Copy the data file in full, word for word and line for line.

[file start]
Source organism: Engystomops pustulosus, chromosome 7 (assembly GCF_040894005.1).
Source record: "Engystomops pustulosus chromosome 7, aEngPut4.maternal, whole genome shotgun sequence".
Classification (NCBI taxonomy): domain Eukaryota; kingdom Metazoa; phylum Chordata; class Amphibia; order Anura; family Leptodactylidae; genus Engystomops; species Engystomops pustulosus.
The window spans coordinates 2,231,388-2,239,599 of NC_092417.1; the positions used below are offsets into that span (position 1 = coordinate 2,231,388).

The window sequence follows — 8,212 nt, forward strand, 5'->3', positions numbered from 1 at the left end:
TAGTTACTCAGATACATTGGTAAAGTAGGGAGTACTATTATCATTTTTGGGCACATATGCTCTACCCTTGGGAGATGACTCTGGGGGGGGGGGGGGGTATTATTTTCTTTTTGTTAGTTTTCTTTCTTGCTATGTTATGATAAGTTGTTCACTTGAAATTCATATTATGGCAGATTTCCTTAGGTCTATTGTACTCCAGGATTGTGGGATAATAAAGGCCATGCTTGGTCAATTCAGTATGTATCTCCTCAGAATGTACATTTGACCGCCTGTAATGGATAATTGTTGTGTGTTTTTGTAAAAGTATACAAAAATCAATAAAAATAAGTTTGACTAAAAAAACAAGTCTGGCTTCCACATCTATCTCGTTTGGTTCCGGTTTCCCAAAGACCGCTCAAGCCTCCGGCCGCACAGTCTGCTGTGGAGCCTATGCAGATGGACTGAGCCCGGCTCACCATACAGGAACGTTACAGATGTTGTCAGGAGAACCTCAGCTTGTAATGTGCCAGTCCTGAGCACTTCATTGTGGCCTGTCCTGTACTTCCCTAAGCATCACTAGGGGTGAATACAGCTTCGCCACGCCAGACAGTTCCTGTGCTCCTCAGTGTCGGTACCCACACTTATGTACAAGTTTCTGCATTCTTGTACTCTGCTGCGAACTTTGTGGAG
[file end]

Source organism: Engystomops pustulosus, chromosome 7 (assembly GCF_040894005.1).
Source record: "Engystomops pustulosus chromosome 7, aEngPut4.maternal, whole genome shotgun sequence".
Classification (NCBI taxonomy): domain Eukaryota; kingdom Metazoa; phylum Chordata; class Amphibia; order Anura; family Leptodactylidae; genus Engystomops; species Engystomops pustulosus.
The window spans coordinates 2,231,388-2,239,599 of NC_092417.1; the positions used below are offsets into that span (position 1 = coordinate 2,231,388).

The window sequence follows — 8,212 nt, forward strand, 5'->3', positions numbered from 1 at the left end:
TAGTTACTCAGATACATTGGTAAAGTAGGGAGTACTATTATCATTTTTGGGCACATATGCTCTACCCTTGGGAGATGACTCTGGGGGGGGGGGGGGGTATTATTTTCTTTTTGTTAGTTTTCTTTCTTGCTATGTTATGATAAGTTGTTCACTTGAAATTCATATTATGGCAGATTTCCTTAGGTCTATTGTACTCCAGGATTGTGGGATAATAAAGGCCATGCTTGGTCAATTCAGTATGTATCTCCTCAGAATGTACATTTGACCGCCTGTAATGGATAATTGTTGTGTGTTTTTGTAAAAGTATACAAAAATCAATAAAAATAAGTTTGACTAAAAAAACAAGTCTGGCTTCCACATCTATCTCGTTTGGTTCCGGTTTCCCAAAGACCGCTCAAGCCTCCGGCCGCACAGTCTGCTGTGGAGCCTATGCAGATGGACTGAGCCCGGCTCACCATACAGGAACGTTACAGATGTTGTCAGGAGAACCTCAGCTTGTAATGTGCCAGTCCTGAGCACTTCATTGTGGCCTGTCCTGTACTTCCCTAAGCATCACTAGGGGTGAATACAGCTTCGCCACGCCAGACAGTTCCTGTGCTCCTCAGTGTCGGTACCCACACTTATGTACAAGTTTCTGCATTCTTGTACTCTGCTGCGAACTTTGTGGAG